Employing Nanosilver, Nanocopper, and Nanoclays in Food Packaging Production: A Systematic Review
Amir Ali Anvar, Maryam Ataee, Mohammad Naeimabadi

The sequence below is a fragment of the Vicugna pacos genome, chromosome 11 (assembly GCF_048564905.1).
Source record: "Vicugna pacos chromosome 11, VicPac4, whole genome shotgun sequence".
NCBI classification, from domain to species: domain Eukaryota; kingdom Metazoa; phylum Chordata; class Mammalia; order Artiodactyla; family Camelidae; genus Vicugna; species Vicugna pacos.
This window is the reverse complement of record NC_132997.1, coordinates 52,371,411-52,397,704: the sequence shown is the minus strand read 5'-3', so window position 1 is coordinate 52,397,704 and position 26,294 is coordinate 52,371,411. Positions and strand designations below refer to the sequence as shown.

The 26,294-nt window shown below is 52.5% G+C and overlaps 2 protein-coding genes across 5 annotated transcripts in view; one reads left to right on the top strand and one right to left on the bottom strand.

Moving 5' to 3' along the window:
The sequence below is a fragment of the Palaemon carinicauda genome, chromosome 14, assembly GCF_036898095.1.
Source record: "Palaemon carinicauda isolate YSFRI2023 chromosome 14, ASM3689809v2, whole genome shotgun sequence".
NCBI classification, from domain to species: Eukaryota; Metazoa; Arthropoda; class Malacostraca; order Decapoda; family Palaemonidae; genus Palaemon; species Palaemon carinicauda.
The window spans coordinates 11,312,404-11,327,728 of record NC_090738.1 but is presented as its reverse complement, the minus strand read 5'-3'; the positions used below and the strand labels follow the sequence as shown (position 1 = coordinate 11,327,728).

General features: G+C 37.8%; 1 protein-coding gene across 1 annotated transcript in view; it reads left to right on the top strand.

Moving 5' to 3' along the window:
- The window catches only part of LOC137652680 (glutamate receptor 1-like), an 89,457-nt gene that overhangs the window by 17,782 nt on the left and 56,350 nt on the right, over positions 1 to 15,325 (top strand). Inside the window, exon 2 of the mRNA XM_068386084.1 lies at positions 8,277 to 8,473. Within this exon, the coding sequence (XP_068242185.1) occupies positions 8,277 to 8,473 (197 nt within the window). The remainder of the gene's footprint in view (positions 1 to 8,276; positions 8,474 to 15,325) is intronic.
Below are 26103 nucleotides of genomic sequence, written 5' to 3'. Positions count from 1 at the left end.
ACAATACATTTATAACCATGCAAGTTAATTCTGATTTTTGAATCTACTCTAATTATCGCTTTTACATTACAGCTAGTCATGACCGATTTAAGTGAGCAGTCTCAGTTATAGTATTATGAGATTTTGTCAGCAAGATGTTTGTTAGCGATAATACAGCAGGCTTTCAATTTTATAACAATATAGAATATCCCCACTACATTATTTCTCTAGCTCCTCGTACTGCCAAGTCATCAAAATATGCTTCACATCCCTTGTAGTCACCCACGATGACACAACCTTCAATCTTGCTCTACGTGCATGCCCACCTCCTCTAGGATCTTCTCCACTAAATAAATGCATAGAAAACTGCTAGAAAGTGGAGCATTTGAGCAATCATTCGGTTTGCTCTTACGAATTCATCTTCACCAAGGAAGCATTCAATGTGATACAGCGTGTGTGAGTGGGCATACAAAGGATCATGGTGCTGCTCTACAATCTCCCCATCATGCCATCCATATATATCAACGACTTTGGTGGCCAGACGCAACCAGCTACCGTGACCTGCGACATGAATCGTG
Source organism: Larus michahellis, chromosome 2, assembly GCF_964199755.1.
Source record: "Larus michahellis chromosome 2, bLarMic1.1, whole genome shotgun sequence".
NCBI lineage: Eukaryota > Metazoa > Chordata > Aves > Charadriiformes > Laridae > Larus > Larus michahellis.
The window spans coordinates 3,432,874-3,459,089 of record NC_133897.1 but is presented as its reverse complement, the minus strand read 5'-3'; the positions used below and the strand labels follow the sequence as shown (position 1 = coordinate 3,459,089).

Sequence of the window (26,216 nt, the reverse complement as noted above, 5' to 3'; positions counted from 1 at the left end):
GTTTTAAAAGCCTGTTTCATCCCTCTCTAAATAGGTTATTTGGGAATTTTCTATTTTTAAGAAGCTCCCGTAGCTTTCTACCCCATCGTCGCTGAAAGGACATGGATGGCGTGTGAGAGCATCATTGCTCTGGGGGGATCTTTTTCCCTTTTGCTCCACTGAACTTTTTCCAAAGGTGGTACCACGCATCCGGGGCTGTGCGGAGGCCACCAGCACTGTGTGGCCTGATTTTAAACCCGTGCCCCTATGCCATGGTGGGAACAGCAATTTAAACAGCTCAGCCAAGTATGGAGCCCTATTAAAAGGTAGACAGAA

Over the past decade, there has been an increasing demand for “ready-to-cook” and “ready- to-eat” foods, encouraging food producers, food suppliers, and food scientists to package foods with minimal processing and loss of nutrients during food processing. Following the increasing trend in the customer’s demands for minimally processed foodstuffs, this underscores the importance of promising interests toward industrial applications of novel and practical approaches in food. Along with substantial progress in the emergence of “nanoscience”, which has turned into the call of the century, the efficacy of conventional packaging has faded away. Accordingly, there is a wide range of new types of packaging, including electronic packaging machines, flexible packaging, sterile packaging, metal containers, aluminum foil, and flexographic printing. Hence, it has been demonstrated that these novel approaches can economically improve food safety and quality, decrease the microbial load of foodborne pathogens, and reduce food spoilage. This review study provides a comprehensive overview of the most common chemical or natural nanocomposites used in food packaging that can extend food shelf life, safety and quality. Finally, we discuss applying materials in the production of active and intelligent food packaging nanocomposite, synthesis of nanomaterial, and their effects on human health.